The $11.7 Million Gold Cube That Graced Central Park This Winter Makes a Flash Appearance in Venice

The cube has predictably drawn the attention of many onlookers.

Niclas Castello with the Castello Cube. Photo: Sandra Small.

The German artist Niclas Castello, who made his name when he plunked a 400-pound cube made of nearly $12 million worth of gold in the middle of Central Park in February, is now showing the 24-karat sculpture at the Ca’di Dio Hotel in Venice in a quick appearance until 8:00 pm CET today, April 21.

Alongside its Venetian debut, the physical bling is accompanied by a cryptocurrency, Castello Coin ($CAST), which launched earlier this week on the Bittrex exchange. The coin is currently trading at about $.16 USD, backed by the Swiss private equity firm HoGA Capital. 

“The Coin acts as a bridge between the traditional world of finance… and the new world, the world of cryptocurrencies and the digital age,” according to a statement from the artist.

The <i>Castello Cube</i> getting offboarded for show in Venice. Photo: Sandra Small.

The Castello Cube getting offboarded for show in Venice. Photo: Sandra Small.

“It’s the first project to be funded in such a manner, meant to act as a catalyst between a physical art work and a crypto-currency,” he added. “We want everyone to experience it first-hand.”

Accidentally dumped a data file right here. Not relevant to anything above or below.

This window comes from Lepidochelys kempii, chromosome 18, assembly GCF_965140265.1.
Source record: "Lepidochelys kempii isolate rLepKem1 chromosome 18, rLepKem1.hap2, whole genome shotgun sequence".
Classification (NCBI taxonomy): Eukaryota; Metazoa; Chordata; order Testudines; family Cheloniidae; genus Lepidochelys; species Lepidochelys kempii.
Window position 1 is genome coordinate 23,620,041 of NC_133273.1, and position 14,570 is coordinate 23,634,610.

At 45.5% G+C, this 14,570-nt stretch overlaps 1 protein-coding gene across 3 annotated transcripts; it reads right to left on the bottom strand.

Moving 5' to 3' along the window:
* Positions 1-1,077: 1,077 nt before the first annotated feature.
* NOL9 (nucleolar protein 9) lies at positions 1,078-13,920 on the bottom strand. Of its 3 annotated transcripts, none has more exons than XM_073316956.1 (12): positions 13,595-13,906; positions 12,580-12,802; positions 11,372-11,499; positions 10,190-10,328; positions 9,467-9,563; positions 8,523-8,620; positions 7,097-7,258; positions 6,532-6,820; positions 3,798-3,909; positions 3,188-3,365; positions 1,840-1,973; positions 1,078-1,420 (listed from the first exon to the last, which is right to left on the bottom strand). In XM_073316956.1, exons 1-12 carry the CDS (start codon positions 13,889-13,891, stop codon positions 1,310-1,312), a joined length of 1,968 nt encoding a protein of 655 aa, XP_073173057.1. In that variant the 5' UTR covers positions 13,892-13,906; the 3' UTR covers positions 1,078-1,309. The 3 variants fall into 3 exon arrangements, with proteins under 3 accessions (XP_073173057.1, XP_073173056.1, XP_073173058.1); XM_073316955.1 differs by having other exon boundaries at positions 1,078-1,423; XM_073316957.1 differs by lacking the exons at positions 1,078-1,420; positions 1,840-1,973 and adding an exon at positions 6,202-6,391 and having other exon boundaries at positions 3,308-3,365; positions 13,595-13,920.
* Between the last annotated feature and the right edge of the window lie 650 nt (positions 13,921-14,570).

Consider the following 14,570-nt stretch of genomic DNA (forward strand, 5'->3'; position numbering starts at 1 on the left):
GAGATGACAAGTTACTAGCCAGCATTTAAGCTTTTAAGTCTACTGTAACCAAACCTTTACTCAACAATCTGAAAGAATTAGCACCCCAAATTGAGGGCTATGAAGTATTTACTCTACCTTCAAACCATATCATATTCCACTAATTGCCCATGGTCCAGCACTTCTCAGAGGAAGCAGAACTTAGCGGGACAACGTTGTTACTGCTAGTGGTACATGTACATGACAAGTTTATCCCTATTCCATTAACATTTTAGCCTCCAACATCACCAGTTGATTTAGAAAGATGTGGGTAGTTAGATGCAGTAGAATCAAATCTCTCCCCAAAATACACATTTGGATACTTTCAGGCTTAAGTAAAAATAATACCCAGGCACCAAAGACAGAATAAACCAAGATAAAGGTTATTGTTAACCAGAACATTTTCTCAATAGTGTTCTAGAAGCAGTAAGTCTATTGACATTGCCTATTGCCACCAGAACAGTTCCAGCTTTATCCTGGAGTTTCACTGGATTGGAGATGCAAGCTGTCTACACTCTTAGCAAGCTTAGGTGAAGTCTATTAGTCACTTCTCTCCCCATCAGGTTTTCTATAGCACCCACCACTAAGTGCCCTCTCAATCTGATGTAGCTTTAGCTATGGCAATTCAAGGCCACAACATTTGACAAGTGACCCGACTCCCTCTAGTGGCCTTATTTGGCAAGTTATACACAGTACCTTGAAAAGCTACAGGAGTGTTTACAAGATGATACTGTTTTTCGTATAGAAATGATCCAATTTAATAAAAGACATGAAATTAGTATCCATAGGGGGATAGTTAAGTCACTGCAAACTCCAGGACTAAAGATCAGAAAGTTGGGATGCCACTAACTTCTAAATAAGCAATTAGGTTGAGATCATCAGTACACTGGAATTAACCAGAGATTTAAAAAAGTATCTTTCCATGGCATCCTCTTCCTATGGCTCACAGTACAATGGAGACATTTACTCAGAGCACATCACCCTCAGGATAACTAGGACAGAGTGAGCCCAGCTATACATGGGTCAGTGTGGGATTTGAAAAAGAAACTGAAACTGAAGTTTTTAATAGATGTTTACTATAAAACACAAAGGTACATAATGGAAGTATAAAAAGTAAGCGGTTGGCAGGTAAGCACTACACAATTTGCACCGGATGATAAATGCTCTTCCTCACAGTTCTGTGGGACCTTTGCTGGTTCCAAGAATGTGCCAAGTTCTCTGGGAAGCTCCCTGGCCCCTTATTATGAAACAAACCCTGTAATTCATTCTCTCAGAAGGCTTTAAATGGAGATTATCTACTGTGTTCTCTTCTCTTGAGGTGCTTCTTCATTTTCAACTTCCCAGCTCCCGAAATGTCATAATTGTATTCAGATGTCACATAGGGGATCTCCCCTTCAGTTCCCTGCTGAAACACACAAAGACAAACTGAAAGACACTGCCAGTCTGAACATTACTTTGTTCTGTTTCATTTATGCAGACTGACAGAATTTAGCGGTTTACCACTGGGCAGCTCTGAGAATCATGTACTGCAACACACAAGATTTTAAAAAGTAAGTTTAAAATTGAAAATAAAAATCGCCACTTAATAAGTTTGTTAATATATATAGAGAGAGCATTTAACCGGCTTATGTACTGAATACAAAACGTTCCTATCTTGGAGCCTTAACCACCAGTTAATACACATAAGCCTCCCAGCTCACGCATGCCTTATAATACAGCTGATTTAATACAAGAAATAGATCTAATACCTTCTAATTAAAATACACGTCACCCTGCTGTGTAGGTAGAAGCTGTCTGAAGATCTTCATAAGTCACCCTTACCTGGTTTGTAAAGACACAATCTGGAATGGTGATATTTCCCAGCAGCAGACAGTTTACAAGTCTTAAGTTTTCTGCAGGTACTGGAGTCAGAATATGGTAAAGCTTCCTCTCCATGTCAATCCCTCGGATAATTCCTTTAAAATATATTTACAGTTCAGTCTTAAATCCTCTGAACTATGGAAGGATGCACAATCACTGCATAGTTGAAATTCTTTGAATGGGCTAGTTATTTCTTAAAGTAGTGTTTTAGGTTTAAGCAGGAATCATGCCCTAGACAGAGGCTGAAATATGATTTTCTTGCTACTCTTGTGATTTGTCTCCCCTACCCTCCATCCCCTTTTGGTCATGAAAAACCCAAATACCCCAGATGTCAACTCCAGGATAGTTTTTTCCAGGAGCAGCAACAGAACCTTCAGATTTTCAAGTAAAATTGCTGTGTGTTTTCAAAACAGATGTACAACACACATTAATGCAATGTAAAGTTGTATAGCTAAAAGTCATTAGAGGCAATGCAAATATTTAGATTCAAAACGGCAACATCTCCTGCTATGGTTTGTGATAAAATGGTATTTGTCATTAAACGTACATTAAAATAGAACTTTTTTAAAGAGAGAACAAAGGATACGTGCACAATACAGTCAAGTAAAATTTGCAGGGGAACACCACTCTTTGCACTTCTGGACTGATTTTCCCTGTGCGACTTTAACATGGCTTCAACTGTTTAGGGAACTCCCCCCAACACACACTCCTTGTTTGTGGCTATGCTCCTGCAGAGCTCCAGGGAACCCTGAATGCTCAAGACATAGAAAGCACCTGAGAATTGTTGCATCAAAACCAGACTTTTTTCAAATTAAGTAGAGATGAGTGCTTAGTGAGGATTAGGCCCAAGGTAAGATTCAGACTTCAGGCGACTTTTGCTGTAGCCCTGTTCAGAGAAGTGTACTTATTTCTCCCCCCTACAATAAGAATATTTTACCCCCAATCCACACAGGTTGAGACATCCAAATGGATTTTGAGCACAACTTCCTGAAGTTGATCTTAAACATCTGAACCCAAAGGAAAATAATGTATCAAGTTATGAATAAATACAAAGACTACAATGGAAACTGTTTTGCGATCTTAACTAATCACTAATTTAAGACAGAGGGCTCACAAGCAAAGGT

Set against the backdrop of the oldest and most important biennale in the world, the Castello Cube has predictably drawn the attention of many onlookers, including the art-world denizen and meme-lord Jerry Gogosian, who made several memes of the first iteration of the work in Central Park. 

“The cube feels like a zombie love child between Donald Judd and Andy Warhol, an uneasy reminder of just how financialized contemporary art has become,” Gogosian told Artnet News.

Others, however, seemed genuinely intrigued by the cube’s relationship to crypto, and the newfound potential of art works that live both on and offline. 

Niclas Castello with the <i>Castello Cube</i>. Photo: Sandra Small.

Niclas Castello with the Castello Cube. Photo: Sandra Small.

“The cube plays with the juxtaposition between tangible and intangible assets,” said curator Aleksandra Artamonovskaja, who founded the NFT and crypto-art advisory firm Electric Artefacts. “It effectively seizes the memes of production, which I think is important in staging any successful drop.” 

Cast in a foundry in Aarau, Switzerland, the Castello Cube became a meme sensation after its 12-hour public display in Central Park this past February, eventually leading to a skit on the Daily Show with Trevor Noah. 

A romp through La Serenissima seems apt. In Venice, among the gently swaying gilded gondolas and miraculously ornate fixtures of gold leaf inside St. Mark’s Basilica, the everlasting bond between the city and gold goes back centuries. The Castello Cube, in all its newfound radiance, seems to exemplify Venice’s unending preoccupation for all that glitters.

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